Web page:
Keep Your Cool

Welcome back to the Ten Rules series where we examine Lloyd Percival’s list of How to Establish Rapport with Your Athletic Child. In the first post, we looked at the background of Percival and his involvement in developing The Hockey Handbook. Now we look at each of his ten rules and how they may (or may not) pertain to you and your young hockey player. 

Rule #9 Remember that children tend to exaggerate, both when praised and criticized.

Temper your reactions to the tales of woe or heroics they bring home. Don’t cut your youngster down if you feel they’re exaggerating—just take a look at the situation and try to be the voice of reason. Above all, don’t over-react and rush off to the coach if you feel an injustice has been done. Investigate, but anticipate that the problem is not as it might appear.

Children, like adults, are prone to immediate and visceral reactions when they’re involved in stressful activities. In spite of all of our efforts to make sports fun, there will be times when it causes anxiety for young players. As adults, we are supposed to have learned how to better cope with stress so we need to model balance and calm for our kids, to help them navigate the vicissitudes of youth, including competitive sport, and to prepare them for negotiating life as an adult. Since sports in general and, for Canadians, the hockey rink in particular, can be one of the most significant venues for experiencing stress and developing the skills to cope with it, it is essential that parents be a stabilizing force.

We need to help our young hockey players cope with extremely emotional situations. The last thing your sons and daughters needs is a parent who gets over-involved in the drama that all too often surrounds a team of young hockey players. Yelling from the stands during the game, whether at the players, coaches, referees, or other parents will not help your child learn how to cope with sports, or with life. Getting emotionally involved on the drive home or at the dinner table won’t help either.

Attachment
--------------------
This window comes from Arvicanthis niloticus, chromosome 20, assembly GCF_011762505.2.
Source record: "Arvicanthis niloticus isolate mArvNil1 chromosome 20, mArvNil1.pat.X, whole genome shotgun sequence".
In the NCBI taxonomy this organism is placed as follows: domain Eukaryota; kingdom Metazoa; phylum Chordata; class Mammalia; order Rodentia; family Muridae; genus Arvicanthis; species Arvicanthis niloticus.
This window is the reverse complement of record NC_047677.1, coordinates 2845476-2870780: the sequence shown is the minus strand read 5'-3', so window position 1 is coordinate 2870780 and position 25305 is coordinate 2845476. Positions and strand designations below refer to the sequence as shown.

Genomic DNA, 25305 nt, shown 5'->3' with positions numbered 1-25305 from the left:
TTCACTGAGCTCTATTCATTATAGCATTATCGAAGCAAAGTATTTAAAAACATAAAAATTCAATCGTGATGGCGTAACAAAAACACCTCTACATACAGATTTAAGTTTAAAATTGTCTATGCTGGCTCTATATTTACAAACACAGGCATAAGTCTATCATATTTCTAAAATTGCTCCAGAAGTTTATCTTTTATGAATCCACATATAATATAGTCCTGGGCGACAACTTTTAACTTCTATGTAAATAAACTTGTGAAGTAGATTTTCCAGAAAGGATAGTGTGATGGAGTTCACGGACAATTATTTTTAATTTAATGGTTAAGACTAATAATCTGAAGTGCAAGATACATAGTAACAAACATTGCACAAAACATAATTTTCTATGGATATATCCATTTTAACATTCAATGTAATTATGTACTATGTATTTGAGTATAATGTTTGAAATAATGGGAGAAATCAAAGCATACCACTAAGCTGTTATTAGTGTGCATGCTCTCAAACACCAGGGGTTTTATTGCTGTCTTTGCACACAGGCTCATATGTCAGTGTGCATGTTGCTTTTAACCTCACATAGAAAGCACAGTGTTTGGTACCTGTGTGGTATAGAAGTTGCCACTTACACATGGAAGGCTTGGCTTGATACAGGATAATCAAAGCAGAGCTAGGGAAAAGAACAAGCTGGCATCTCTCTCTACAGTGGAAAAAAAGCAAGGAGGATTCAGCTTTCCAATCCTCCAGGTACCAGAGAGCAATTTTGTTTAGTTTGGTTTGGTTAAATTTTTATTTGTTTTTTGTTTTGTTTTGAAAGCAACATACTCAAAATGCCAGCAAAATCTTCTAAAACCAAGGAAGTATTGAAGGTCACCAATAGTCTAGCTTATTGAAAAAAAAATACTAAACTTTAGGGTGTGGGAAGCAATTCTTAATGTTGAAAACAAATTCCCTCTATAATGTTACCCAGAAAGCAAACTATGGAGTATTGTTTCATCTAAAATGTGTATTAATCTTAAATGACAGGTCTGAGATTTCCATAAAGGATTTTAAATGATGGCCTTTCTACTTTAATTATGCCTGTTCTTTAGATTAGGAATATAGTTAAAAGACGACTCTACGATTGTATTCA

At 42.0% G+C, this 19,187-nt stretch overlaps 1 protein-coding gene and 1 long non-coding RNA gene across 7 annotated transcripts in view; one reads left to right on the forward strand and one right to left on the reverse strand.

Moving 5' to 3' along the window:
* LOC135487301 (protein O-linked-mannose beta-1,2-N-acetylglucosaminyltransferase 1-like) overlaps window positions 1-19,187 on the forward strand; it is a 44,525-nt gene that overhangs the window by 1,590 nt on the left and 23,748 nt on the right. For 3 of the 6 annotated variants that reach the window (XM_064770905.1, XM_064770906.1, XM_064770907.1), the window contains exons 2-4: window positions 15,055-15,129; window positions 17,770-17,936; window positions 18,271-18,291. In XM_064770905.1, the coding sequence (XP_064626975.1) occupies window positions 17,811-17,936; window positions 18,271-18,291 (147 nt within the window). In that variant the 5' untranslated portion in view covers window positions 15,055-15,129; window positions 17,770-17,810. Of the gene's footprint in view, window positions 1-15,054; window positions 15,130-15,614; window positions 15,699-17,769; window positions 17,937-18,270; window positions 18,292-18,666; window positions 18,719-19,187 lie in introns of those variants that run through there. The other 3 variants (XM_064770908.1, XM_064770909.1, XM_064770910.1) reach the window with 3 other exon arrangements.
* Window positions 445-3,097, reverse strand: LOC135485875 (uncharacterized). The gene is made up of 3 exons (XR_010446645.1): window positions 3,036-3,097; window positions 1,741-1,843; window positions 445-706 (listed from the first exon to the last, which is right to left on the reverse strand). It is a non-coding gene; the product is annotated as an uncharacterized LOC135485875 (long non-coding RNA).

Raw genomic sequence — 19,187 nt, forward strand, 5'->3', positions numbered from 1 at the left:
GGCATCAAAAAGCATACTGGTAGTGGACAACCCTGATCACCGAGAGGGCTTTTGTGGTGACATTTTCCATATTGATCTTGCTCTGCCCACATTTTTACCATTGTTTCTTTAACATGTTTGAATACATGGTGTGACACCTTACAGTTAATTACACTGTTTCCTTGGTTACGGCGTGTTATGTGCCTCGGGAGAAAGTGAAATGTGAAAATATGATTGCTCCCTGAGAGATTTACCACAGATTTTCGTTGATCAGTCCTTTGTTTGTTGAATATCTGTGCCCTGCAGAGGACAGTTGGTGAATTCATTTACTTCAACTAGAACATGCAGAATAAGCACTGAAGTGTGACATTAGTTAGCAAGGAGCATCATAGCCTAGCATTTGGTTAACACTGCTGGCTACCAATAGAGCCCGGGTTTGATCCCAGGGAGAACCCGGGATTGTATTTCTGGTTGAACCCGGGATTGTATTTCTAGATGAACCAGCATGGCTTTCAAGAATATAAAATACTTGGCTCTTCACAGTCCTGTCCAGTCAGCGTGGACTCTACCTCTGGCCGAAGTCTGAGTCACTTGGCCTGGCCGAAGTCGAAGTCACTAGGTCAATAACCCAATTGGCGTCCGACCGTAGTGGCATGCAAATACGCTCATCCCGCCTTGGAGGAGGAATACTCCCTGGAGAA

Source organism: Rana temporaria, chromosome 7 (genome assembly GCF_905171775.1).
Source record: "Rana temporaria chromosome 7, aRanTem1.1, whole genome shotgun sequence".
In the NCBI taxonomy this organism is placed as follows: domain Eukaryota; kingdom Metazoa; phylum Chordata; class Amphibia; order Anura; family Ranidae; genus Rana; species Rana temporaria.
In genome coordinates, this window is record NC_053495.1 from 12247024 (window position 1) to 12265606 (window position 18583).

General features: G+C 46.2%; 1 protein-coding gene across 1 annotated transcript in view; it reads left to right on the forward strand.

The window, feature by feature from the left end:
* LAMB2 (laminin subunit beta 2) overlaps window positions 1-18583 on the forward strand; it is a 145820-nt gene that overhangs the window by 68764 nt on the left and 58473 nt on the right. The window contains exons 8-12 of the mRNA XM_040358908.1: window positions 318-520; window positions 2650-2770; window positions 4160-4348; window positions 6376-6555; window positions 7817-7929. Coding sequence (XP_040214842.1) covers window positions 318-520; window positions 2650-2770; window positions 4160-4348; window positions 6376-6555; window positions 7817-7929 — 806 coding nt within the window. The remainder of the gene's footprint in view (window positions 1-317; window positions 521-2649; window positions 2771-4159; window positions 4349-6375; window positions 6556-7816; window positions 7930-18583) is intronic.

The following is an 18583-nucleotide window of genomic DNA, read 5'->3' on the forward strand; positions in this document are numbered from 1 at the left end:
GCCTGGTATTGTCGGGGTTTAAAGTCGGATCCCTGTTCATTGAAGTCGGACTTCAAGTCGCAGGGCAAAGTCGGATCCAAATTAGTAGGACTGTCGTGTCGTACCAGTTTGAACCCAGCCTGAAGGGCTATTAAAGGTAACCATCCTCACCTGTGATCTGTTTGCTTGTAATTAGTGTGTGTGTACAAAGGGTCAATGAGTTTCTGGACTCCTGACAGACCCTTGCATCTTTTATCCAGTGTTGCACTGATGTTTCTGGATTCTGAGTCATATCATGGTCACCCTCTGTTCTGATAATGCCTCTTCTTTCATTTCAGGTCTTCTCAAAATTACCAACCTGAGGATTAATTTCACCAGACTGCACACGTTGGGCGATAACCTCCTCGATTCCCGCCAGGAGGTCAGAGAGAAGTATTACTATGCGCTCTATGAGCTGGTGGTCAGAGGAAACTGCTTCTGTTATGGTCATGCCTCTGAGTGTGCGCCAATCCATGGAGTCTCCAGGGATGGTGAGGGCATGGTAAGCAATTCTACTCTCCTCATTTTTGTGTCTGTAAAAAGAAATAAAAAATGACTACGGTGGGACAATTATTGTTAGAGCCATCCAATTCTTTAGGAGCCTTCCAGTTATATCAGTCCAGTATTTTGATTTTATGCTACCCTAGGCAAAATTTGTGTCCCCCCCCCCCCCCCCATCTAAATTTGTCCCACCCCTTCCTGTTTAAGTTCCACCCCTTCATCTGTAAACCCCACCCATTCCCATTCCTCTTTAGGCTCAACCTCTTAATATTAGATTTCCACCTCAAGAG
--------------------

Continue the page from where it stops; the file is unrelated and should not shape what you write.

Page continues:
Here are a few tips for handling emotional situations helpfully:

  • Remember to keep your negative emotions in check during a hockey game and file away your observations for constructive conversations sometime later.
  • Pay close attention to your young hockey players’ feelings when you talk to them after the game. Make sure to celebrate success with them and help them cope with failure but try not to get too caught up in the excitement of the moment.
  • If a situation has arisen that’s really disturbing them, listen and try to ease their worries without discounting their feelings.
  • Plan on continuing the discussion the next day. You’ll probably find that they’re more receptive to what you have to say and there’s a good chance that something monumentally important during and immediately after the game is no longer deemed important and doesn’t even need to be resolved. If there really is a serious issue that requires a meeting with the coach, both you, your child and the coach will be better equipped to deal with it rationally after a cooling-off period.

Minor hockey can be a wonderful tool for learning about life, success and failure, how to cope with injustice and disappointment and how to turn challenging situations into opportunities. Let’s help make the hockey arena a building block for adulthood.

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About The Author

Gary Mossman
Gary Mossman is a freelance writer living in Toronto, Ontario. He is member of the Society for International Hockey Research (SIHR) who has appeared in The Hockey News. CONTINUE

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